The First-Time Users documentation briefly covered the Code widget in the Barebones CMS. This documentation covers everything about the Code widget that you will likely ever need to know.
In terms of code complexity, the Code widget is the simplest of the three default widgets that come with the Barebones CMS. It is also the most flexible and powerful. If you need to write custom one-off HTML/PHP code (e.g. form + form handler) or do something specific that would be difficult to do with the other default widgets, then the Code widget can be the solution to the problem.
The Code widget is also the solution for those who want to hand code web pages while getting the benefits of the Barebones CMS (e.g. caching, the revision system, multilingual support, etc).
The Code widget offers a number of useful features to programmers:
The Code widget makes it easy to drop in PHP code anywhere on the page and feels like an included file thanks to some trickery involving global and reserved variables. All three sections (Head, Body, Action) are optional.
The Code widget is designed for one-off PHP scripts. Quick and dirty solutions to a problem without having to go create a whole new widget just for that one thing that will be used exactly one time. It offers three PHP code insertion points:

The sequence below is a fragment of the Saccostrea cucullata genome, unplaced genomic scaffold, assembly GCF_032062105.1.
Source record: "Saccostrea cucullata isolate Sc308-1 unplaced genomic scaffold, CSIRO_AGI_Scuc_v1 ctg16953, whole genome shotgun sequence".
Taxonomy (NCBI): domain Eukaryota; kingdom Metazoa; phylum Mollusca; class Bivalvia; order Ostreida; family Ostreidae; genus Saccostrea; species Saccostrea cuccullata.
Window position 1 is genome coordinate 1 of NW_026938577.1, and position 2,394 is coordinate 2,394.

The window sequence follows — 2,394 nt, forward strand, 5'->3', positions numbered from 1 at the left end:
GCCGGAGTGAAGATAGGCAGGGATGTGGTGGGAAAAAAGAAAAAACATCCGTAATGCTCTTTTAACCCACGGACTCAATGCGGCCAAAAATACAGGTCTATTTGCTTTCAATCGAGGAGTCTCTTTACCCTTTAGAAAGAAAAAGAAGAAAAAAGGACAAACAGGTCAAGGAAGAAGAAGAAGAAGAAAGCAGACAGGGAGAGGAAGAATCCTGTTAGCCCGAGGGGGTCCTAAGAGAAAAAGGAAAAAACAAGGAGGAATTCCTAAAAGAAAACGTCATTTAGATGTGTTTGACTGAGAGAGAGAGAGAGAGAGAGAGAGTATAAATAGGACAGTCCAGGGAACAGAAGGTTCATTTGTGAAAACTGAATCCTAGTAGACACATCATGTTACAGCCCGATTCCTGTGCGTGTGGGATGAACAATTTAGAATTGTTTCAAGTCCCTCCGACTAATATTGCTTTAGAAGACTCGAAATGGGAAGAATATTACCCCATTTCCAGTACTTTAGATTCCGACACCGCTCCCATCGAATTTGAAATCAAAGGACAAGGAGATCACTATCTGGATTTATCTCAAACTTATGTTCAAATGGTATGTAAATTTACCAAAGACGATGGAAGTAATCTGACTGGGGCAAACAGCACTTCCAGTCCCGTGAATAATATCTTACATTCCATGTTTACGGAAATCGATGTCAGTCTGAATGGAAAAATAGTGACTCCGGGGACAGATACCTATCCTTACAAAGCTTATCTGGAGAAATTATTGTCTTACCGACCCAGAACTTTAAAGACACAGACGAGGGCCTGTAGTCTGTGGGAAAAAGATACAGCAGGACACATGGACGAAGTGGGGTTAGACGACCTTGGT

Those three aspects should cover 99.9% of all needs for one-off PHP code.
Since the Code widget also uses the Code Editor, it inherits all of the quirks and bugs of that reusable component. There are also a few other issues to take note of:
The Code widget is designed for PHP and HTML code that will be used exactly one time. It is annoying to clone PHP/HTML code stored within a Code widget.
If you need to reuse code, consider using either external include(s) and then using the include/require keyword inside a Code widget or simply create a new widget that does what you need. Creating a new widget is pretty easy to do. The Code widget exists for convenience to insert PHP/HTML code quickly.
If there is an error in the code, error messages will state something like "Error in eval()'ed on line...'. The Code widget uses the eval() language construct to execute code in the Head, Body, and Action sections.
Most variables that are global are accessible from within the Code widget thanks to some code that executes prior to calling eval().
Please keep in mind that all code is executed from within a function and all the limitations of PHP functions apply (e.g. have to use the 'global' keyword to have access to global variables by name). So there may be some global variables that are not accessible without using $GLOBALS or the 'global' keyword.